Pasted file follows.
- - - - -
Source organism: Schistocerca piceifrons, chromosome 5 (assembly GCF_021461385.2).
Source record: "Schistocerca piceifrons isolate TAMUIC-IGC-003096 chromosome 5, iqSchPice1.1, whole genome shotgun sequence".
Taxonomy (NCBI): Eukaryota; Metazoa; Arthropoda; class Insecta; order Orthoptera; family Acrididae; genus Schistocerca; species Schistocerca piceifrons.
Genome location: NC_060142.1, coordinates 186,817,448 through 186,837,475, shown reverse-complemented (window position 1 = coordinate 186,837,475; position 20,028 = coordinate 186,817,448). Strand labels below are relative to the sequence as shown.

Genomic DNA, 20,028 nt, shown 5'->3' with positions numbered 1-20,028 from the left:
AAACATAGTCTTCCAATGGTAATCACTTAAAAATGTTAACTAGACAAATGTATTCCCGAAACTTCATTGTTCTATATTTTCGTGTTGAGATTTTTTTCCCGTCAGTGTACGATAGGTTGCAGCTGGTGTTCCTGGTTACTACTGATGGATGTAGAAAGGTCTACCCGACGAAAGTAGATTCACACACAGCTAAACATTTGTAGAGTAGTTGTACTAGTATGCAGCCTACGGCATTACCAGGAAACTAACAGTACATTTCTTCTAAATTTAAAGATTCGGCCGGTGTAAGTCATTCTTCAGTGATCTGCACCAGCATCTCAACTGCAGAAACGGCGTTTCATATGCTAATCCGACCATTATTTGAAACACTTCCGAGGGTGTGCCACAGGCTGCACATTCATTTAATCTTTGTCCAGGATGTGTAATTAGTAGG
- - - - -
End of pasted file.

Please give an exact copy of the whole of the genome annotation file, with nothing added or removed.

Source organism: Schistocerca piceifrons, chromosome 5 (assembly GCF_021461385.2).
Source record: "Schistocerca piceifrons isolate TAMUIC-IGC-003096 chromosome 5, iqSchPice1.1, whole genome shotgun sequence".
Taxonomy (NCBI): Eukaryota; Metazoa; Arthropoda; class Insecta; order Orthoptera; family Acrididae; genus Schistocerca; species Schistocerca piceifrons.
Genome location: NC_060142.1, coordinates 186,817,448 through 186,837,475, shown reverse-complemented (window position 1 = coordinate 186,837,475; position 20,028 = coordinate 186,817,448). Strand labels below are relative to the sequence as shown.

Genomic DNA, 20,028 nt, shown 5'->3' with positions numbered 1-20,028 from the left:
AAACATAGTCTTCCAATGGTAATCACTTAAAAATGTTAACTAGACAAATGTATTCCCGAAACTTCATTGTTCTATATTTTCGTGTTGAGATTTTTTTCCCGTCAGTGTACGATAGGTTGCAGCTGGTGTTCCTGGTTACTACTGATGGATGTAGAAAGGTCTACCCGACGAAAGTAGATTCACACACAGCTAAACATTTGTAGAGTAGTTGTACTAGTATGCAGCCTACGGCATTACCAGGAAACTAACAGTACATTTCTTCTAAATTTAAAGATTCGGCCGGTGTAAGTCATTCTTCAGTGATCTGCACCAGCATCTCAACTGCAGAAACGGCGTTTCATATGCTAATCCGACCATTATTTGAAACACTTCCGAGGGTGTGCCACAGGCTGCACATTCATTTAATCTTTGTCCAGGATGTGTAATTAGTAGG